Written by River Wharton
Images by Trevor and Sarah Ann Noel

Looking up, I understood the glass high rises stretching from Union Station to the North Side as signs of achievement. Half-empty boxes for traveling hordes of Millennials looking for a location close to the city, but not quite part of it. I no longer recall what was once there. Train tracks, warehouses, and the old viaducts? This is no longer the prairie. There are no cherry trees at the creek’s confluence. Arterials have clogged from overpopulation. The stench from the Purina dog food plant wafts through the city depending on the breeze. Amidst the grime, the pollution, and the dust, there is a sparkle. A glimmering of possibility.

I notice it in the clear waters of a high mountain stream. The sun catches some metallic mineral in the river rocks. In the space between trees, under a light canopy, in bird song, and bubbling brook, the mountains become a place to unwind. Or rewind. Or wind up for the anxieties of the week. We made a pact early on to explore every corner. Each trail is a passage away from what we can not face. The name of a friend’s album is the same way we think of the weekends: there are always second chances in the mountains. The price of travel is on the rise. I think of reasons to stay behind.

People do not stay behind here. The Queen City of the Plains: a place to rest and fill your packs before traveling West. All roads lead out of Denver. Boulder. The Rocky Mountains. Mineral County. These places are named of stone. Sitting on the jumping rock, a friend says, “Communities grow with the need to exist in close quarters.” There is no one around, his voice carries across the lake before he jumps. One down, who is next? Of all the leaps I’ve made, which one was best?

It is Spring and the city is beautiful this time of year. Two dozen irises bloom in the alley. Rains come fast and hard and cold. Tulip petals are torn away from their stem, revealing the pistil. Most mornings hang cool air to dry. My neighbor waves hello from her garden bed to every passing dogwalker. This is not New York. Not quite L.A. This is Denver. I’ve lived here thrice. Where the dust never settles, trainyards are always half full, everything continues—unsettled. Denver has again become lonesome for her heroes.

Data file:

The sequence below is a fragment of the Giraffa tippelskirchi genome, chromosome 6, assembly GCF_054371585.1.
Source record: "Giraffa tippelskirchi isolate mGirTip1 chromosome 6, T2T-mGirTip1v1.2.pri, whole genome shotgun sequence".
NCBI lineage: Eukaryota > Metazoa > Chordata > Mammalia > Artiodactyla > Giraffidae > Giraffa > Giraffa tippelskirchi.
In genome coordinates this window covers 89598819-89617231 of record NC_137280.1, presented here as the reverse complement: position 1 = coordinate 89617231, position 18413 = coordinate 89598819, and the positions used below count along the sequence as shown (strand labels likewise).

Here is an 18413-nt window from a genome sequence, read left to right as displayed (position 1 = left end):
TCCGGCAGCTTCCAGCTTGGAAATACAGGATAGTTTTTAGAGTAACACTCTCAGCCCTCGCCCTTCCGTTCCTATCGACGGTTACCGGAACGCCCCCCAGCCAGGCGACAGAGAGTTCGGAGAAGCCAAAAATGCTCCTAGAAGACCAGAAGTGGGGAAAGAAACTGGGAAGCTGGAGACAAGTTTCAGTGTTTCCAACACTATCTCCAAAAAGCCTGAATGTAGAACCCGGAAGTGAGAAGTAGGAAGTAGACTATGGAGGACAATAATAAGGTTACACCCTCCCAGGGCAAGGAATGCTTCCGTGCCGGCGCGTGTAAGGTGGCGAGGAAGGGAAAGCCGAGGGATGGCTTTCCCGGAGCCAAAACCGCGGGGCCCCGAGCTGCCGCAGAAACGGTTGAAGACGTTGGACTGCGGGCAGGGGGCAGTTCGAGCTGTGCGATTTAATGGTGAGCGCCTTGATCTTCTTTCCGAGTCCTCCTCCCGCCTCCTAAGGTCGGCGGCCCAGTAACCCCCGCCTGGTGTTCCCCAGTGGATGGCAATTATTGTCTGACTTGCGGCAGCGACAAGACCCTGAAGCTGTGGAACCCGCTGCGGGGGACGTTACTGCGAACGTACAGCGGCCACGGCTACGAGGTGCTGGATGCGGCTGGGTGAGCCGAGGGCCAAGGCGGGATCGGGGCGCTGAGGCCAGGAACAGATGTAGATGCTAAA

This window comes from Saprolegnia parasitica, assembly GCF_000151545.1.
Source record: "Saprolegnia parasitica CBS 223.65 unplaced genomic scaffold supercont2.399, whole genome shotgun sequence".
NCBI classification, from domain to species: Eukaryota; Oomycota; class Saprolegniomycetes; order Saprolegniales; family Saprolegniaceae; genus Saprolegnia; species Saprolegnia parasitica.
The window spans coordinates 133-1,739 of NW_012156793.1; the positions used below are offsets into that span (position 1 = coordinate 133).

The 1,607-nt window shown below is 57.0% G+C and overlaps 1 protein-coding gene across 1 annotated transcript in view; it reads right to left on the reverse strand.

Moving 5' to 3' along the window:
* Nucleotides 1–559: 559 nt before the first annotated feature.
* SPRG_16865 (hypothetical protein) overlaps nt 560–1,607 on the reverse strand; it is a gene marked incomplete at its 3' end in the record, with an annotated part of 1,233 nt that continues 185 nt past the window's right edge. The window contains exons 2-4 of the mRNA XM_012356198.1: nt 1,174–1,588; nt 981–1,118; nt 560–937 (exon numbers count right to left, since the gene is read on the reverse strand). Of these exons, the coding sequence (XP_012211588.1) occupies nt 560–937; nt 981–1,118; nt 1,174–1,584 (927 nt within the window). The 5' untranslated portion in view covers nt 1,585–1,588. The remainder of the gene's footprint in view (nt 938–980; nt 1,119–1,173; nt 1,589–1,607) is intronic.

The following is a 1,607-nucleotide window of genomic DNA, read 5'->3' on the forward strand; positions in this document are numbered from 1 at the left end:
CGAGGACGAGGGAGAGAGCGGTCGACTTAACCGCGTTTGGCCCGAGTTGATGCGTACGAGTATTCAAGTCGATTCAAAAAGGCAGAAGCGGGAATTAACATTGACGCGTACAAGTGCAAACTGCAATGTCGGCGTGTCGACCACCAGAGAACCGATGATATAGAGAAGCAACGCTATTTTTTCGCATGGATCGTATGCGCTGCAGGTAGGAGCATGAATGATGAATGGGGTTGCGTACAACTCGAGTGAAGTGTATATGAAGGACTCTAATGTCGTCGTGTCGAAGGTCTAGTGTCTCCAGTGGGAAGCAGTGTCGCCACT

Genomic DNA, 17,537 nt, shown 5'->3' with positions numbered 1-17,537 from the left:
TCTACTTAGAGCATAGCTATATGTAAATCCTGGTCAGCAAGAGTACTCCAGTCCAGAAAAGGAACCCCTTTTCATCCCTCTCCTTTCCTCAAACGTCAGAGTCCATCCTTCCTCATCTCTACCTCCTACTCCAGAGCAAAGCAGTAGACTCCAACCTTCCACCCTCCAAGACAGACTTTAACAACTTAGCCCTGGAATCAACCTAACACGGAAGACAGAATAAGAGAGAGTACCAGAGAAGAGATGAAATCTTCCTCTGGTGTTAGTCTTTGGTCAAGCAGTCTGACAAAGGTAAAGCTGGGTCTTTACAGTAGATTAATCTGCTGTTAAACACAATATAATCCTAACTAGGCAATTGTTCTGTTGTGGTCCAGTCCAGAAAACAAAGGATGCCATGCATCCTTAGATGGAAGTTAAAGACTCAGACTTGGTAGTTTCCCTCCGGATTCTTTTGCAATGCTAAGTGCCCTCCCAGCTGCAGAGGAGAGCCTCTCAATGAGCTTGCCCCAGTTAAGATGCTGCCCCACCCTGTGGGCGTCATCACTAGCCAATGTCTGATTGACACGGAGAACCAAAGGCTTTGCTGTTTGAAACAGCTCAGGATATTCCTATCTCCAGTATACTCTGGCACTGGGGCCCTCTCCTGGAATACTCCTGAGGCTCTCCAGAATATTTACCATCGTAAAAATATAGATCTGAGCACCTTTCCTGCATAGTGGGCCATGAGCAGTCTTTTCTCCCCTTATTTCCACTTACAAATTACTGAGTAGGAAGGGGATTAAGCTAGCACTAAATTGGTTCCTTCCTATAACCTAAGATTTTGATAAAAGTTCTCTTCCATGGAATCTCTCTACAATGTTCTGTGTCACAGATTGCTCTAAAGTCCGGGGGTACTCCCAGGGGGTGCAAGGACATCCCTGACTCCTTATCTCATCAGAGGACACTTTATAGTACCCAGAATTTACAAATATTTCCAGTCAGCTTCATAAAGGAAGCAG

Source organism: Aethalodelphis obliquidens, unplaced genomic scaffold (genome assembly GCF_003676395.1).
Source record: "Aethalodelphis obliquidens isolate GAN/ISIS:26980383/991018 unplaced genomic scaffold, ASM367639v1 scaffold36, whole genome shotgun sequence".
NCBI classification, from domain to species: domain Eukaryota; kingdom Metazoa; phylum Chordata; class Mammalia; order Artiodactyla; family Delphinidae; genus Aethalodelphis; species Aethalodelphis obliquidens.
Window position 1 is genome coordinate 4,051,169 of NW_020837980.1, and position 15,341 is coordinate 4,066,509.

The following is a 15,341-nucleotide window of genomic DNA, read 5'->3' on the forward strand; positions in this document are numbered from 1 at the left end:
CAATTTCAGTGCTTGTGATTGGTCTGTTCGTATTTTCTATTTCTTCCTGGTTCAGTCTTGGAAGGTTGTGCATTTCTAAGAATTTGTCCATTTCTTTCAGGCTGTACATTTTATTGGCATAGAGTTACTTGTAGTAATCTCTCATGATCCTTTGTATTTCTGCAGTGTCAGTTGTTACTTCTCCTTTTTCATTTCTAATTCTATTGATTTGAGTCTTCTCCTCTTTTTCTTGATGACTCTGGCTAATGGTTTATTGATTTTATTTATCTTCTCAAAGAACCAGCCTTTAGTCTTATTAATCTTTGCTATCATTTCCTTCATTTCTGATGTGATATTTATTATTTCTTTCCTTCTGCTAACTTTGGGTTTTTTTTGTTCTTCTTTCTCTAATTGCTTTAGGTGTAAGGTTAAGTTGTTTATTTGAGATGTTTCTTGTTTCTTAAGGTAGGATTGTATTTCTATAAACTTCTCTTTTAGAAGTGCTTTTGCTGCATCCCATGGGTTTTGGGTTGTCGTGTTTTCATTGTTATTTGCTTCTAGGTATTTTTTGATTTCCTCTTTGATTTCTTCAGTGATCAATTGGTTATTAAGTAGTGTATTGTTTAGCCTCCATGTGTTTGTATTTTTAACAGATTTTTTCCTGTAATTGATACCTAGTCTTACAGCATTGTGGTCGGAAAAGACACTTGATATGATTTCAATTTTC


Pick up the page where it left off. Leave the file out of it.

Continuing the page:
Each drop of rain is a blessing, every hailstorm? A curse. My mother is out in the worst of it, garbage pail lid held high over her head to protect from the stones. From the kitchen window, I watch as a child. She pulls plastic sheets over her crop. The suburbs are a blight on the city, but my neighbor has a sheep and a pig on their lot. Our dogs cower from the thunder. She returns with a few strawberries and turns on some music against the night. Our city sacrifice is to live amongst others. The strange and crass and obscene. A friend tells me, “People are the same everywhere.” It has to be true. They are, there are, only people. Are we alone? A friend texts, “I have been baking lemon poppyseed scones all morning while it rains. Drinking far too much coffee.” Are we just lonely?

With daffodil and tulip and poppy, with fresh cut grass, with coconut oil and budding ash, even stale beer and tequila and sidewalk vomit, the chest of the city heaves in the violent bloom of early Spring. Each day is warmer than the last. Less snow, more sandals. Fewer jackets, more bikes. Garlands from the meadow have been draped across our campsite. I would like the seasons to know we are here together. The dried, prickly pumpkin stems of Autumn fit neatly in our hand. Winter’s menace, passed out dolefully in sporadic storms, gathers us together. Summer streams are tickled by our bare feet.

The poets sing of lilacs. Leonard Cohen mentions them twice. First, famously, in Beautiful Losers, “I cannot understand why my arm is not a lilac tree.” The second instance in the popular song “So Long, Marianne” where he sings, “We met when we were almost young / deep in the green lilac park. / You held on to me like I was a crucifix, / as we went kneeling through the dark.” Interestingly, Jeff Buckley, who famously covers Cohen’s “Hallelujah” sings in drunken stupor for a lover in “Lilac Wine”.

I fell between some rows of lilacs, green and violet, flush in eros––shared between the vernal equinox and summer solstice. What remains in a lilac’s imprint? After violent scents recede, their blooms will shrivel in the sun. Summer rose bushes replace the puberty of Spring. Streets clog with nowhere cars; unknown audiences cast lots before the drama of the Rockies. Littered trails near murky water. Drinking heavily, we play games in the park. In the evening heat, I think, “Years are measured by blizzards and blooms.” Three years now.

Three years ago I had lost my voice. The nights were long and hot. Before the crowds, before the bistros and pop-ups and food trucks, I rode past old liquor stores without craft beer and paper bag bottle bus stops. Neighborhoods where no one knew our name. There in the quiet streets, under cottonwood campgrounds, and nude dips in watering holes west of the divide, there despite the dust caught in cracks of granite, I found a voice in the hidden soft earth of garden beds and less traversed trails.

A garden once existed across the alley from my first apartment. Hidden from the neighbors and the street, dandelions bloomed in hundreds before we tilled the land. Swarms of stinging bees rushed the gate at new arrivals. The tenants from our building each had a plot where squash and tomato and sweet peas grew. I took the compost there with my roommate, clearing away winter’s debris. At night we talked on the roof, her teeth bared and gleaming from the moon. She told me the names of the trees, she called them the Old Masters. I was convinced she was possessed by some unearthly creature. We watched the sun pass through animal clouds, smoked on the tar roof of the old bordello we then called home.

Leave a comment